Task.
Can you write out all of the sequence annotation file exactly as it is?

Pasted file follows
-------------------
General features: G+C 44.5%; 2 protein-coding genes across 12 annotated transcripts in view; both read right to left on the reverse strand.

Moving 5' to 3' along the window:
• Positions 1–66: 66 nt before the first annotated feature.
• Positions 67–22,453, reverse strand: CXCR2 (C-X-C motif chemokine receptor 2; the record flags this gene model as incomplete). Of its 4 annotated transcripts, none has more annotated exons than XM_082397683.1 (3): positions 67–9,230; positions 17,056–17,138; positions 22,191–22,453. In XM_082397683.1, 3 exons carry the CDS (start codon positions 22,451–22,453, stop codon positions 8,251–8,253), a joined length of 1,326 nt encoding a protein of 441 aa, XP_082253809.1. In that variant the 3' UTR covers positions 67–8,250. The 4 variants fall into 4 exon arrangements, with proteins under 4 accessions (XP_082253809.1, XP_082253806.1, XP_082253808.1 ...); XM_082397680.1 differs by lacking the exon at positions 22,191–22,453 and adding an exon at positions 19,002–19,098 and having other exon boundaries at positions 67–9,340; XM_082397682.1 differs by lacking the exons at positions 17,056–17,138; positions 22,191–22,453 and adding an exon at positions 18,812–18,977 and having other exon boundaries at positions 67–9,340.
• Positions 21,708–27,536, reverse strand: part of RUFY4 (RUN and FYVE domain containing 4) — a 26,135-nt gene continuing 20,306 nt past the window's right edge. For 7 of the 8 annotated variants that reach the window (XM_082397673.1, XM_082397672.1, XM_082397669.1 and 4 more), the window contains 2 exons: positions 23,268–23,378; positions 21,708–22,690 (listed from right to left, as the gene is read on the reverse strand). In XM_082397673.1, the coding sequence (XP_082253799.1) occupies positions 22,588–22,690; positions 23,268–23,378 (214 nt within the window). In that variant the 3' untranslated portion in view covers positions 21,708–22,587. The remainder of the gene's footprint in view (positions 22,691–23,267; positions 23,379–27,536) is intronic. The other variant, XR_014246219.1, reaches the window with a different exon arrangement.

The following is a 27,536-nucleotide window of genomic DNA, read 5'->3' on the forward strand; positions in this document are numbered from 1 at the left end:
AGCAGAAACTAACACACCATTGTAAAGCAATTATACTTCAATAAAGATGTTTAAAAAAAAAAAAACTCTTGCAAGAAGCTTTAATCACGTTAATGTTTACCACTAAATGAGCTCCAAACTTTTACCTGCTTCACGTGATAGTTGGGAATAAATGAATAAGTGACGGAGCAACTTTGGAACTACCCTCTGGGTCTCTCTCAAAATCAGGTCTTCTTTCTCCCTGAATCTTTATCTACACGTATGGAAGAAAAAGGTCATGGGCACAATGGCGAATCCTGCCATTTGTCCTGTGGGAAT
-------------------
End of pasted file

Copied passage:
General features: G+C 44.5%; 2 protein-coding genes across 12 annotated transcripts in view; both read right to left on the reverse strand.

Moving 5' to 3' along the window:
• Positions 1–66: 66 nt before the first annotated feature.
• Positions 67–22,453, reverse strand: CXCR2 (C-X-C motif chemokine receptor 2; the record flags this gene model as incomplete). Of its 4 annotated transcripts, none has more annotated exons than XM_082397683.1 (3): positions 67–9,230; positions 17,056–17,138; positions 22,191–22,453. In XM_082397683.1, 3 exons carry the CDS (start codon positions 22,451–22,453, stop codon positions 8,251–8,253), a joined length of 1,326 nt encoding a protein of 441 aa, XP_082253809.1. In that variant the 3' UTR covers positions 67–8,250. The 4 variants fall into 4 exon arrangements, with proteins under 4 accessions (XP_082253809.1, XP_082253806.1, XP_082253808.1 ...); XM_082397680.1 differs by lacking the exon at positions 22,191–22,453 and adding an exon at positions 19,002–19,098 and having other exon boundaries at positions 67–9,340; XM_082397682.1 differs by lacking the exons at positions 17,056–17,138; positions 22,191–22,453 and adding an exon at positions 18,812–18,977 and having other exon boundaries at positions 67–9,340.
• Positions 21,708–27,536, reverse strand: part of RUFY4 (RUN and FYVE domain containing 4) — a 26,135-nt gene continuing 20,306 nt past the window's right edge. For 7 of the 8 annotated variants that reach the window (XM_082397673.1, XM_082397672.1, XM_082397669.1 and 4 more), the window contains 2 exons: positions 23,268–23,378; positions 21,708–22,690 (listed from right to left, as the gene is read on the reverse strand). In XM_082397673.1, the coding sequence (XP_082253799.1) occupies positions 22,588–22,690; positions 23,268–23,378 (214 nt within the window). In that variant the 3' untranslated portion in view covers positions 21,708–22,587. The remainder of the gene's footprint in view (positions 22,691–23,267; positions 23,379–27,536) is intronic. The other variant, XR_014246219.1, reaches the window with a different exon arrangement.

The following is a 27,536-nucleotide window of genomic DNA, read 5'->3' on the forward strand; positions in this document are numbered from 1 at the left end:
AGCAGAAACTAACACACCATTGTAAAGCAATTATACTTCAATAAAGATGTTTAAAAAAAAAAAAACTCTTGCAAGAAGCTTTAATCACGTTAATGTTTACCACTAAATGAGCTCCAAACTTTTACCTGCTTCACGTGATAGTTGGGAATAAATGAATAAGTGACGGAGCAACTTTGGAACTACCCTCTGGGTCTCTCTCAAAATCAGGTCTTCTTTCTCCCTGAATCTTTATCTACACGTATGGAAGAAAAAGGTCATGGGCACAATGGCGAATCCTGCCATTTGTCCTGTGGGAAT